Today marks the end of the Azure Academy pilot. I had fun talking with students about Azure, Automation, PowerShell and DevOPS.
For those that do not know what Azure Academy is. It’s the school for training students and people that want a chance to start a new chapter in their professional career using Azure as there starting point.
My involvement in Azure Academy is to teach IaaS, Networking, best practices in Azure, infrastructure design patterns, automation with ARM and PowerShell and doing infrastructure as code with CI/CD pipelines.
This was an amazing experience for me because I got to see first-hand what passionate people look like and see what determination and the will to change and evolve looks like.
It was also a pleasure to see how people are able to change their mindsets in order to understand what it means to be in the Azure world and work hard to get to the point of actually changing there lives.
If we look at the statistics of Azure, we will see that most of the Virtual Machines that are deployed are running Linux. There’s a good reason as to why to run Linux applications, and I’m not going to cover that in this blog article. Today I will be talking about running Linux Web Applications in Azure’s App Services offering.
You may or may not know that Azure App Services run on IIS so in a nutshell, when you spin up an App Service and deploy a Web Application, you’re deploying that code using the same worker process with one application pool per website. So you’re not provisioning a single virtual machine to host your Web App instead you’re receiving space on an existing VM to host your application.
The main problem with App Services was that you could only host applications on IIS thus limiting your options. You have the possibility of running PHP or Java applications on IIS, but they wouldn’t be as performant as you would expect. Microsoft solved the problem by introducing Containers for Web Apps. You spin up a Linux App Service, and from there you deploy your application on an Apache solution (prebuilt) or a container built by you.
Why containers you might say?
Containers have been around for a long time, and they allow you to consistently run your application in any environment you want without having to say “It works on my machine”. API that was chosen to create, deploy, run containers is Docker. Most people call those containers as Docker Containers, but in reality, Docker is just the API that allows you to create/manage those containers. The main idea is that if you create a container that runs your web application without problems, then you can just take that container and deploy it anywhere because the code and all your dependencies are held in that image.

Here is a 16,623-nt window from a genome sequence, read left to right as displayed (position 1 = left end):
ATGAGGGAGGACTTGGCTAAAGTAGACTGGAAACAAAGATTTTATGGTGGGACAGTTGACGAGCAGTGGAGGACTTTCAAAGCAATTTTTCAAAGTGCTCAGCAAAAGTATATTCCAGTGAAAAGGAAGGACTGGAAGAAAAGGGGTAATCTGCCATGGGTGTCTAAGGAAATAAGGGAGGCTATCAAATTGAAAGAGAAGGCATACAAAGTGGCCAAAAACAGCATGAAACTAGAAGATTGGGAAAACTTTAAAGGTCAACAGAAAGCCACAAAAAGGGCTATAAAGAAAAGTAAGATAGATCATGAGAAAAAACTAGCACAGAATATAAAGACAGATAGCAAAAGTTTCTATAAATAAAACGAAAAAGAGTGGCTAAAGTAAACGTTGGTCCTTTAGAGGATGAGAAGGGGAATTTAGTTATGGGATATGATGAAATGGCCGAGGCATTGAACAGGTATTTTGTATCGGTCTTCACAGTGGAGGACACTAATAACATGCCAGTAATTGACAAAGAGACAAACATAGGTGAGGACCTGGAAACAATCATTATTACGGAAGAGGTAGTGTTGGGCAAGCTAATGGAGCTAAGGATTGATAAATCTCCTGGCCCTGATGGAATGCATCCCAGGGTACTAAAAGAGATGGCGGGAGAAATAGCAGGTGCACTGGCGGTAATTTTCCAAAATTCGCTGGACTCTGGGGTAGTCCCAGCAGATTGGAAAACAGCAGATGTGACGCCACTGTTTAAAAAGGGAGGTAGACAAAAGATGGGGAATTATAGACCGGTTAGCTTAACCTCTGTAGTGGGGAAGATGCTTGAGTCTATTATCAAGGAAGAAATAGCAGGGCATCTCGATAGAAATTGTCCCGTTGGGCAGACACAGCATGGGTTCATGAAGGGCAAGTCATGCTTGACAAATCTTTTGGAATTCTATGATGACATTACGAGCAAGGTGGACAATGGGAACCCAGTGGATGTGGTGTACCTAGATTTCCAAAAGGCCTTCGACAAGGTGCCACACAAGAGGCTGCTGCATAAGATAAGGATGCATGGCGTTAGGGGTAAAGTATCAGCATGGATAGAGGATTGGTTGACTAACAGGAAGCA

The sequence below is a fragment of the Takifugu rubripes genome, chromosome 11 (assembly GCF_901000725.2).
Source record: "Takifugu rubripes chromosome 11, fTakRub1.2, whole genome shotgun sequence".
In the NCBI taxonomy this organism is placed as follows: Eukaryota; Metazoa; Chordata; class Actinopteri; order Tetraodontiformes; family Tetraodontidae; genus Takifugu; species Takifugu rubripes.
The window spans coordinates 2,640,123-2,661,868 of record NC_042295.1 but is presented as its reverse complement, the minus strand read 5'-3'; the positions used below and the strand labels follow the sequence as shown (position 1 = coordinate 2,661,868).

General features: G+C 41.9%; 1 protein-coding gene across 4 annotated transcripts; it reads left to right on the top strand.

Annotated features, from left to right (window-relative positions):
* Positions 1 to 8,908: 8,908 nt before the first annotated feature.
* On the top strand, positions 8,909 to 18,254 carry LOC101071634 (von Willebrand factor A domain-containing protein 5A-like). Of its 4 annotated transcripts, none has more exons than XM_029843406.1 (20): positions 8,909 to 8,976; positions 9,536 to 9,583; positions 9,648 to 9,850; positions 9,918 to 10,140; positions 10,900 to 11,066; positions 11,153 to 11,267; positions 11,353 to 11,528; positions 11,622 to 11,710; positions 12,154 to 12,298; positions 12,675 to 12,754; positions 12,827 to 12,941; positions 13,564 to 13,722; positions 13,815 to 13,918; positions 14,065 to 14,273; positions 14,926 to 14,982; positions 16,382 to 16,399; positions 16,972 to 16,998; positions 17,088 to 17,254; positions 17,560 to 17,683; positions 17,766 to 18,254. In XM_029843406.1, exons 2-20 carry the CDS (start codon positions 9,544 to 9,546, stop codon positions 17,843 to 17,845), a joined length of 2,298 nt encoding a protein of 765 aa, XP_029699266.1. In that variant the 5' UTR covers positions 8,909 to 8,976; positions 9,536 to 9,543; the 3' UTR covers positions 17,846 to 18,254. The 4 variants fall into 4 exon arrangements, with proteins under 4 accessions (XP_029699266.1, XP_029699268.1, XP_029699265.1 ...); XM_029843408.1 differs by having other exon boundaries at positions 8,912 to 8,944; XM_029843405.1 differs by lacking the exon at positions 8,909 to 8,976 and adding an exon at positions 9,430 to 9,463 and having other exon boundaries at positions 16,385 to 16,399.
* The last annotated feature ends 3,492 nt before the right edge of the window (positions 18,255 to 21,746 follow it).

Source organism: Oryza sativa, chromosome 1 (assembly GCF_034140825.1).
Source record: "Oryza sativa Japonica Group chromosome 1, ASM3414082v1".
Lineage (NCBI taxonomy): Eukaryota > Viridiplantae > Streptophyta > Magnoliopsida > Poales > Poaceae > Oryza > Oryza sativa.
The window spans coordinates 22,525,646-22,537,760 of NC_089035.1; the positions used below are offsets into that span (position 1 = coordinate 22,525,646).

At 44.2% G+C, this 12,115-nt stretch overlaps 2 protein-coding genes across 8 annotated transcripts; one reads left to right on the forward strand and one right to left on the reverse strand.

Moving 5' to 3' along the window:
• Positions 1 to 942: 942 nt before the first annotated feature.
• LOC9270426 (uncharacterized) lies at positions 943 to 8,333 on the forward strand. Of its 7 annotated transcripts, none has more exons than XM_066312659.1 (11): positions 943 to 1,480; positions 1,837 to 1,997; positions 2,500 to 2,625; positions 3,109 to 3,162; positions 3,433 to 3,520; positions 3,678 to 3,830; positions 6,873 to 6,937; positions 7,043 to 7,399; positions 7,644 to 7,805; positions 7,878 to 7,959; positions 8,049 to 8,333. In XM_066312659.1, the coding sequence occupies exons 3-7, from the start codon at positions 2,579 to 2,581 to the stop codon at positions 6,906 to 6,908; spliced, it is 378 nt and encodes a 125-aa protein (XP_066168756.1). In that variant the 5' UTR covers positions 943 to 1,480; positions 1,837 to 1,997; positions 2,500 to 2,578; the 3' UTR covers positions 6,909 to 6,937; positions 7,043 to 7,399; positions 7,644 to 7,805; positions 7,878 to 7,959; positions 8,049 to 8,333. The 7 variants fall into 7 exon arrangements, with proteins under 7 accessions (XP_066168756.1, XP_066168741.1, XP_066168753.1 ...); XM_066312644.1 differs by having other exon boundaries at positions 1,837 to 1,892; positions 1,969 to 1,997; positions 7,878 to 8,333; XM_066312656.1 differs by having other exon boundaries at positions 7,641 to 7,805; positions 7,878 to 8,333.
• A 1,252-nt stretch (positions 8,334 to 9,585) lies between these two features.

So how publish/pushh / push my container in a Linux App Service?
Taking your image and pushing it in a Linux App Service is very simple. You first have to have your container image pushed in a public/private repository like Azure Container Registry or Docker Hub then you just create a Web App for Containers and reference your image.
How do I deploy my code in a consistent manner?
Creating images in a centralized consistent manner is quite different than working alone on your laptop. Web App for Container has integration with most of the thing that you would use to deploy your code in a regular Windows App Service.
There are a couple of ways of pushing your code to the Linux App Service:
1. You can create your container image and push it to a repository like Azure Container Registry or Docker Hub.
2. You can use a CI/CD engine like VSTS to create your image and push it to the registry.
3. You just upload your files via FTP and be done with it 🙂
Down below is a demo flow of how you would push an image to the Web App for Containers service
Now if you’re used to App Services running IIS, there are some limitations that you should be aware of.
1. Containers are stateless by nature – If you need persistence you need to leverage blob storage or use another service like Redis Cache or you can leverage a feature to mount the /home directory to an Azure Files share. The latter will downgrade your performance a lot so tread carefully.
2. You only get ports 80/443 so if you need a custom port for your web application then App Services will not allow it.
3. You don’t have Web Jobs
4. You cannot do VNET integration
5. You cannot do Authorization with Azure AD
This is just a number of limitations that you should be aware of. Some features that you get from a regular App Service will eventually pop up in the Linux ones but until then, you need to work with what you have 🙂
That being said, take a look at Web Apps in Containers, play around with them and see what you can come up with.